Mesozoic Era The interval of the Earth's history from about million to 65 million years ago is known as the Mesozoic Era.
Share via Email This article is over 2 years old Sauropod species such as Diplodocus were already in decline long before the asteroid strike that doomed them to extinction, a new study shows. Dinosaurs were on the up and up from the late Triassic about m years ago, with new species arising faster than others went extinct.
But the study reveals their fortunes had begun to change long before the catastrophic six-mile-wide asteroid hit what is now the Gulf of Mexico, 66m years ago.
The research, the authors believe, could resolve a longstanding controversy among palaeontologists.
The study looked at the three major groups of dinosaur: The results showed that while dinosaurs flourished from about m years ago, with species arising faster than they went extinct, about m years ago their success started to stall.
Eventually, about 90m years ago, 24m years before the asteroid hit, the dinosaurs entered a long-term decline, with species going extinct faster than new ones emerged. That, the authors reveal, could have left the dinosaurs more vulnerable to extinction when the six-mile-wide disaster struck.
But it was not all doom and gloom. While dinosaurs overall experienced a downturn, some were on the up: While the study does not reveal the reasons for their success, the authors suggest the rise of flowering plants could have helped.
Further insights were gleaned when the researchers teased apart the trends for each of the three major dinosaur groups.
Theropods, they discovered, went into decline around m years ago, with sauropods following around 6m years later. At that timethe ornisthischians — apart from the duck-billed and horn-faced dinosaurs — also experienced a downturn.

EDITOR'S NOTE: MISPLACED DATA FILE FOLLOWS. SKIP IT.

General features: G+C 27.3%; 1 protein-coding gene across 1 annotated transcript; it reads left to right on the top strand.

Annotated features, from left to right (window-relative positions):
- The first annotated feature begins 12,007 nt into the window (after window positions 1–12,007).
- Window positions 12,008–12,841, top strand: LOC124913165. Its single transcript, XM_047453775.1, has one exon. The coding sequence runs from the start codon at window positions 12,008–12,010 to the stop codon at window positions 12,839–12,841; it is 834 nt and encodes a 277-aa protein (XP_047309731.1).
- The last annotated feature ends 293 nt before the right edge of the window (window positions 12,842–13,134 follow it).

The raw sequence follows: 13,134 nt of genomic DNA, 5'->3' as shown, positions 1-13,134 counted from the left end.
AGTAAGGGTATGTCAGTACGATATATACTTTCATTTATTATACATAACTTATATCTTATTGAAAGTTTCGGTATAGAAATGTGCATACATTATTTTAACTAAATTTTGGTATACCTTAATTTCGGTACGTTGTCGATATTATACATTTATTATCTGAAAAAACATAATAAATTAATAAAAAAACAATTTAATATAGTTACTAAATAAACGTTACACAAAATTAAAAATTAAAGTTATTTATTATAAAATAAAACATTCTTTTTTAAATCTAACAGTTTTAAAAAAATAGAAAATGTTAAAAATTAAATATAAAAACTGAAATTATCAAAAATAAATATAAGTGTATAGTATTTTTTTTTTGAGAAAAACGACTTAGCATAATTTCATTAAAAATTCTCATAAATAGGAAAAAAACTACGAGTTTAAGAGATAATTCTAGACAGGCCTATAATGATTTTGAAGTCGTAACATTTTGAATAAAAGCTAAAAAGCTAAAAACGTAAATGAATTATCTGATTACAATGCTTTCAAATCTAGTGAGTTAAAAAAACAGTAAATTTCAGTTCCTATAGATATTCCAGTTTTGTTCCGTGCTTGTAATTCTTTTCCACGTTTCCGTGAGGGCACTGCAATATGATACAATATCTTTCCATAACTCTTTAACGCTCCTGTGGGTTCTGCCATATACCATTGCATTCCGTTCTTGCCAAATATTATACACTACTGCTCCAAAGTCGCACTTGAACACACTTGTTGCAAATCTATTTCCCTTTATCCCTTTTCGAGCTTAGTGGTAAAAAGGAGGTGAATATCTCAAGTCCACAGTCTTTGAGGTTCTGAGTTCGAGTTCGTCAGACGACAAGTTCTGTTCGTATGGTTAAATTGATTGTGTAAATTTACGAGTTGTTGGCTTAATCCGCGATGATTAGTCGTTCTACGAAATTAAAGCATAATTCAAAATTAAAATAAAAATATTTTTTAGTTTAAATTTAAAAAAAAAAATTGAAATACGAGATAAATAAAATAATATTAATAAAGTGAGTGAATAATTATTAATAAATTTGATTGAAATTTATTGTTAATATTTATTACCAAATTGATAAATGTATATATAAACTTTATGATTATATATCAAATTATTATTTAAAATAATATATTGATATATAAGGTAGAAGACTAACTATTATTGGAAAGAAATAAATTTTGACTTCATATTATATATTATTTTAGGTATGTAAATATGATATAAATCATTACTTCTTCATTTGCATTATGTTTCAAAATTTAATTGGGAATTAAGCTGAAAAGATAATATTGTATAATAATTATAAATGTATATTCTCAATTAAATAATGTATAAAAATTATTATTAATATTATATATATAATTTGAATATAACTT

Asteroid that killed dinosaurs also intensified volcanic eruptions - study Read more The research also suggests that rising sea levels could have helped fuel the emergence of new species by fragmenting landscapes and isolating creatures. But Venditti believes a number of phenomena could have played a part in the loss of dinosaur species, from changes in global climate to mammals competing for resources and even nibbling at dinosaur eggs.
Not that everyone agrees.
Rather, he says, the fact that the duck-billed and horn-faced dinosaurs were doing well suggests that dinosaurs could have bounced back.Read about dinosaur discoveries including gigantic meat-eating dinosaurs, earliest dinosaurs and more. Dinosaur pictures and articles.
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Jul 10, · In the original Jurassic Park movie, Jeff Goldblum's character, Dr. Ian Malcolm says: What do they have in there, King Kong?, making reference to the size of the dinosaurs in the park.
- “The Antitrust Laws” Research Paper There once was a time where dinosaurs roamed the earth. Some dinosaurs were stronger than others, making them the superior creatures. The Tyrannosaurus Rex is not that different from a corporate empire; both T-Rexes and monopolies ruled the land with little to .